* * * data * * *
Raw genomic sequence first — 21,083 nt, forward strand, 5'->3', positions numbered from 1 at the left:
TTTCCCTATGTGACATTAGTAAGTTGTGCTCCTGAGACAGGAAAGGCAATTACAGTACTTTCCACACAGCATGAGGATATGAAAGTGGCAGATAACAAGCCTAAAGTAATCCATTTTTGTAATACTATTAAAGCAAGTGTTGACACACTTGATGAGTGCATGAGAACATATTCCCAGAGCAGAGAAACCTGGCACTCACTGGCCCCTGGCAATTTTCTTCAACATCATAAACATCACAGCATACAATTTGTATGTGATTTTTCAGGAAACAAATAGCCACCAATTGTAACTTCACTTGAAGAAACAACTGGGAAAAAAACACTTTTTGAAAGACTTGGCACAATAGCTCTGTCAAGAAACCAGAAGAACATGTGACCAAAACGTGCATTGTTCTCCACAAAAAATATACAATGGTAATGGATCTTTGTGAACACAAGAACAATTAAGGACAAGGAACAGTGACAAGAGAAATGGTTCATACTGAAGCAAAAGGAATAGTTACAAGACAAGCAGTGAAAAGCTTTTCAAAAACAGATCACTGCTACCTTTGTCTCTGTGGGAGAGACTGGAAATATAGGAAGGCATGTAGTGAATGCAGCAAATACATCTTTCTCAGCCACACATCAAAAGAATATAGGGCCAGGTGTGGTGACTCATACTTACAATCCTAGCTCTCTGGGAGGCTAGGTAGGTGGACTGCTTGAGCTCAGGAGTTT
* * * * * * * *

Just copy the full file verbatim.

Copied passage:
Raw genomic sequence first — 21,083 nt, forward strand, 5'->3', positions numbered from 1 at the left:
TTTCCCTATGTGACATTAGTAAGTTGTGCTCCTGAGACAGGAAAGGCAATTACAGTACTTTCCACACAGCATGAGGATATGAAAGTGGCAGATAACAAGCCTAAAGTAATCCATTTTTGTAATACTATTAAAGCAAGTGTTGACACACTTGATGAGTGCATGAGAACATATTCCCAGAGCAGAGAAACCTGGCACTCACTGGCCCCTGGCAATTTTCTTCAACATCATAAACATCACAGCATACAATTTGTATGTGATTTTTCAGGAAACAAATAGCCACCAATTGTAACTTCACTTGAAGAAACAACTGGGAAAAAAACACTTTTTGAAAGACTTGGCACAATAGCTCTGTCAAGAAACCAGAAGAACATGTGACCAAAACGTGCATTGTTCTCCACAAAAAATATACAATGGTAATGGATCTTTGTGAACACAAGAACAATTAAGGACAAGGAACAGTGACAAGAGAAATGGTTCATACTGAAGCAAAAGGAATAGTTACAAGACAAGCAGTGAAAAGCTTTTCAAAAACAGATCACTGCTACCTTTGTCTCTGTGGGAGAGACTGGAAATATAGGAAGGCATGTAGTGAATGCAGCAAATACATCTTTCTCAGCCACACATCAAAAGAATATAGGGCCAGGTGTGGTGACTCATACTTACAATCCTAGCTCTCTGGGAGGCTAGGTAGGTGGACTGCTTGAGCTCAGGAGTTT